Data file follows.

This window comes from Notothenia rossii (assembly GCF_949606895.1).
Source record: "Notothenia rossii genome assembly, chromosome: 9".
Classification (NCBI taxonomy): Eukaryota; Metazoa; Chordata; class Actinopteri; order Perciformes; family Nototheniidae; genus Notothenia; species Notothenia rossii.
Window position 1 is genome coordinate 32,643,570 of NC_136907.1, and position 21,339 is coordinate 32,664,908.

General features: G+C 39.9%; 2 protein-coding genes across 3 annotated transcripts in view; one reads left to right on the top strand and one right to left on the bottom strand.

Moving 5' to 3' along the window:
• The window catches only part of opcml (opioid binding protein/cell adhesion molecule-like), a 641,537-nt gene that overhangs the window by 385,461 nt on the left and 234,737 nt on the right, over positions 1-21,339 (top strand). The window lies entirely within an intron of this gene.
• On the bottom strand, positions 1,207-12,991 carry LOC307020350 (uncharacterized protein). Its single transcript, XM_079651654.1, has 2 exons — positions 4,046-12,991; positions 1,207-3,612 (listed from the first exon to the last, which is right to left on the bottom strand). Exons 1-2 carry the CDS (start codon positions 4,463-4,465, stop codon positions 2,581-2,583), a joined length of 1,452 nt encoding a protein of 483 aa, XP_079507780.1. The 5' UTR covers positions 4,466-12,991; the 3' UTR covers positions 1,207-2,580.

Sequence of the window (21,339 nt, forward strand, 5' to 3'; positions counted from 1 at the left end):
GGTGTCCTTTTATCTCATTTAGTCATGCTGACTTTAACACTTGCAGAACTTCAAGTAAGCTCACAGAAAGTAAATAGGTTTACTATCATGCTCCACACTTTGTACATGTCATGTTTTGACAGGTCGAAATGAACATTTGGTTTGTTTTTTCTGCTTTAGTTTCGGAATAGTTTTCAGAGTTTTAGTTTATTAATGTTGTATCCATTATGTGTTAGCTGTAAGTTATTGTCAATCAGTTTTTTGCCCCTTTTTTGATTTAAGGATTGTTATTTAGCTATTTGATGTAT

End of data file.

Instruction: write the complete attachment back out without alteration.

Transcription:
This window comes from Notothenia rossii (assembly GCF_949606895.1).
Source record: "Notothenia rossii genome assembly, chromosome: 9".
Classification (NCBI taxonomy): Eukaryota; Metazoa; Chordata; class Actinopteri; order Perciformes; family Nototheniidae; genus Notothenia; species Notothenia rossii.
Window position 1 is genome coordinate 32,643,570 of NC_136907.1, and position 21,339 is coordinate 32,664,908.

General features: G+C 39.9%; 2 protein-coding genes across 3 annotated transcripts in view; one reads left to right on the top strand and one right to left on the bottom strand.

Moving 5' to 3' along the window:
• The window catches only part of opcml (opioid binding protein/cell adhesion molecule-like), a 641,537-nt gene that overhangs the window by 385,461 nt on the left and 234,737 nt on the right, over positions 1-21,339 (top strand). The window lies entirely within an intron of this gene.
• On the bottom strand, positions 1,207-12,991 carry LOC307020350 (uncharacterized protein). Its single transcript, XM_079651654.1, has 2 exons — positions 4,046-12,991; positions 1,207-3,612 (listed from the first exon to the last, which is right to left on the bottom strand). Exons 1-2 carry the CDS (start codon positions 4,463-4,465, stop codon positions 2,581-2,583), a joined length of 1,452 nt encoding a protein of 483 aa, XP_079507780.1. The 5' UTR covers positions 4,466-12,991; the 3' UTR covers positions 1,207-2,580.

Sequence of the window (21,339 nt, forward strand, 5' to 3'; positions counted from 1 at the left end):
GGTGTCCTTTTATCTCATTTAGTCATGCTGACTTTAACACTTGCAGAACTTCAAGTAAGCTCACAGAAAGTAAATAGGTTTACTATCATGCTCCACACTTTGTACATGTCATGTTTTGACAGGTCGAAATGAACATTTGGTTTGTTTTTTCTGCTTTAGTTTCGGAATAGTTTTCAGAGTTTTAGTTTATTAATGTTGTATCCATTATGTGTTAGCTGTAAGTTATTGTCAATCAGTTTTTTGCCCCTTTTTTGATTTAAGGATTGTTATTTAGCTATTTGATGTAT